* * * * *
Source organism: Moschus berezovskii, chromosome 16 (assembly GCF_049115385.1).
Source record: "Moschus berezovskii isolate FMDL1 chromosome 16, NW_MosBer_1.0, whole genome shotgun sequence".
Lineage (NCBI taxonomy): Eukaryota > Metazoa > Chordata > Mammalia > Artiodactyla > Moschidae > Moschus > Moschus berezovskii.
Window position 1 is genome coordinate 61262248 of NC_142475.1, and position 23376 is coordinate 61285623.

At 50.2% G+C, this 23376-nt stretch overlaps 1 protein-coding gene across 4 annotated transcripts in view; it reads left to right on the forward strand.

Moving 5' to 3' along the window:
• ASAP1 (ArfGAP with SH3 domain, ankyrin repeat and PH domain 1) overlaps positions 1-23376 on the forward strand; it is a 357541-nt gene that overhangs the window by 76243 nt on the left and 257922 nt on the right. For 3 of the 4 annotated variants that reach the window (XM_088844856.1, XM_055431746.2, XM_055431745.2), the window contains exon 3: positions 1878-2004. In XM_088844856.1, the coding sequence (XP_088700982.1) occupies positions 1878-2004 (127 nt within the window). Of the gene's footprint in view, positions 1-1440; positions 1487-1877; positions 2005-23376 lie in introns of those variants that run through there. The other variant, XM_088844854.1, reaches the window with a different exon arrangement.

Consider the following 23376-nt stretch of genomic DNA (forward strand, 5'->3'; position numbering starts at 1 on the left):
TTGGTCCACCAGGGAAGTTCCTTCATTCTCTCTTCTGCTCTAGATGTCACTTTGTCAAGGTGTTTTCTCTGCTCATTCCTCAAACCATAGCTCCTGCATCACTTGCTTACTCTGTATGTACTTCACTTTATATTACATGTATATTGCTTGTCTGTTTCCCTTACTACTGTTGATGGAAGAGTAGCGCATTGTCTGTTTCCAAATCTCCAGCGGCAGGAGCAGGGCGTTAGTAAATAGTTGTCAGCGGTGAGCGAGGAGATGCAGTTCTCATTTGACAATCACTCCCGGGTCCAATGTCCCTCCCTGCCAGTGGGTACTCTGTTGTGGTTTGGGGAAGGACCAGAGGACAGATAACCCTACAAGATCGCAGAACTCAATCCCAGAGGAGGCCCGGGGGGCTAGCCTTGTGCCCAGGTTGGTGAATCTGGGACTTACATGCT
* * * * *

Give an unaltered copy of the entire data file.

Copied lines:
Source organism: Moschus berezovskii, chromosome 16 (assembly GCF_049115385.1).
Source record: "Moschus berezovskii isolate FMDL1 chromosome 16, NW_MosBer_1.0, whole genome shotgun sequence".
Lineage (NCBI taxonomy): Eukaryota > Metazoa > Chordata > Mammalia > Artiodactyla > Moschidae > Moschus > Moschus berezovskii.
Window position 1 is genome coordinate 61262248 of NC_142475.1, and position 23376 is coordinate 61285623.

At 50.2% G+C, this 23376-nt stretch overlaps 1 protein-coding gene across 4 annotated transcripts in view; it reads left to right on the forward strand.

Moving 5' to 3' along the window:
• ASAP1 (ArfGAP with SH3 domain, ankyrin repeat and PH domain 1) overlaps positions 1-23376 on the forward strand; it is a 357541-nt gene that overhangs the window by 76243 nt on the left and 257922 nt on the right. For 3 of the 4 annotated variants that reach the window (XM_088844856.1, XM_055431746.2, XM_055431745.2), the window contains exon 3: positions 1878-2004. In XM_088844856.1, the coding sequence (XP_088700982.1) occupies positions 1878-2004 (127 nt within the window). Of the gene's footprint in view, positions 1-1440; positions 1487-1877; positions 2005-23376 lie in introns of those variants that run through there. The other variant, XM_088844854.1, reaches the window with a different exon arrangement.

Consider the following 23376-nt stretch of genomic DNA (forward strand, 5'->3'; position numbering starts at 1 on the left):
TTGGTCCACCAGGGAAGTTCCTTCATTCTCTCTTCTGCTCTAGATGTCACTTTGTCAAGGTGTTTTCTCTGCTCATTCCTCAAACCATAGCTCCTGCATCACTTGCTTACTCTGTATGTACTTCACTTTATATTACATGTATATTGCTTGTCTGTTTCCCTTACTACTGTTGATGGAAGAGTAGCGCATTGTCTGTTTCCAAATCTCCAGCGGCAGGAGCAGGGCGTTAGTAAATAGTTGTCAGCGGTGAGCGAGGAGATGCAGTTCTCATTTGACAATCACTCCCGGGTCCAATGTCCCTCCCTGCCAGTGGGTACTCTGTTGTGGTTTGGGGAAGGACCAGAGGACAGATAACCCTACAAGATCGCAGAACTCAATCCCAGAGGAGGCCCGGGGGGCTAGCCTTGTGCCCAGGTTGGTGAATCTGGGACTTACATGCT